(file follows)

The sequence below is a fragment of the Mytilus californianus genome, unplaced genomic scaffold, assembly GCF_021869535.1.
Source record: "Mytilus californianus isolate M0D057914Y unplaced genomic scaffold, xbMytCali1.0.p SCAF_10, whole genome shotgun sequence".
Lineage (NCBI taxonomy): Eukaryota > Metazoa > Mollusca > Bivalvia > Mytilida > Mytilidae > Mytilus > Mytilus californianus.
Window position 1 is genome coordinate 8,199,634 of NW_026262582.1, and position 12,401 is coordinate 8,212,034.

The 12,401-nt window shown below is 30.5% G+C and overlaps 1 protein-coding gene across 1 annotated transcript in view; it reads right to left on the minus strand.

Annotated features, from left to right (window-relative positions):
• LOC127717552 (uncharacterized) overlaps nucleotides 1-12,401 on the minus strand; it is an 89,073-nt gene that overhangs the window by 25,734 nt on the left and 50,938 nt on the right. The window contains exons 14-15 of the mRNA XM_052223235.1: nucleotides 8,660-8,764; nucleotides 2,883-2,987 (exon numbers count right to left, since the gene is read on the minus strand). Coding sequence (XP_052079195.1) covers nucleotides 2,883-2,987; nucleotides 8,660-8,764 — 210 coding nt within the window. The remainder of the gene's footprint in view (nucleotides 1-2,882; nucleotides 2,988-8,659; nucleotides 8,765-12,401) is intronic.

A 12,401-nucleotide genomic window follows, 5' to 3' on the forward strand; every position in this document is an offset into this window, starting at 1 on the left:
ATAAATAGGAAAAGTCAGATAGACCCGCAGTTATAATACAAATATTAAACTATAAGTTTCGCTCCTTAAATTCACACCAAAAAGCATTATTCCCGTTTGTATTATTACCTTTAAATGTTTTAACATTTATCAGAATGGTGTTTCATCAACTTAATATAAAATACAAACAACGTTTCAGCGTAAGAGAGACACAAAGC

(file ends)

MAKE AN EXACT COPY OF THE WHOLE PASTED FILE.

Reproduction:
The sequence below is a fragment of the Mytilus californianus genome, unplaced genomic scaffold, assembly GCF_021869535.1.
Source record: "Mytilus californianus isolate M0D057914Y unplaced genomic scaffold, xbMytCali1.0.p SCAF_10, whole genome shotgun sequence".
Lineage (NCBI taxonomy): Eukaryota > Metazoa > Mollusca > Bivalvia > Mytilida > Mytilidae > Mytilus > Mytilus californianus.
Window position 1 is genome coordinate 8,199,634 of NW_026262582.1, and position 12,401 is coordinate 8,212,034.

The 12,401-nt window shown below is 30.5% G+C and overlaps 1 protein-coding gene across 1 annotated transcript in view; it reads right to left on the minus strand.

Annotated features, from left to right (window-relative positions):
• LOC127717552 (uncharacterized) overlaps nucleotides 1-12,401 on the minus strand; it is an 89,073-nt gene that overhangs the window by 25,734 nt on the left and 50,938 nt on the right. The window contains exons 14-15 of the mRNA XM_052223235.1: nucleotides 8,660-8,764; nucleotides 2,883-2,987 (exon numbers count right to left, since the gene is read on the minus strand). Coding sequence (XP_052079195.1) covers nucleotides 2,883-2,987; nucleotides 8,660-8,764 — 210 coding nt within the window. The remainder of the gene's footprint in view (nucleotides 1-2,882; nucleotides 2,988-8,659; nucleotides 8,765-12,401) is intronic.

A 12,401-nucleotide genomic window follows, 5' to 3' on the forward strand; every position in this document is an offset into this window, starting at 1 on the left:
ATAAATAGGAAAAGTCAGATAGACCCGCAGTTATAATACAAATATTAAACTATAAGTTTCGCTCCTTAAATTCACACCAAAAAGCATTATTCCCGTTTGTATTATTACCTTTAAATGTTTTAACATTTATCAGAATGGTGTTTCATCAACTTAATATAAAATACAAACAACGTTTCAGCGTAAGAGAGACACAAAGC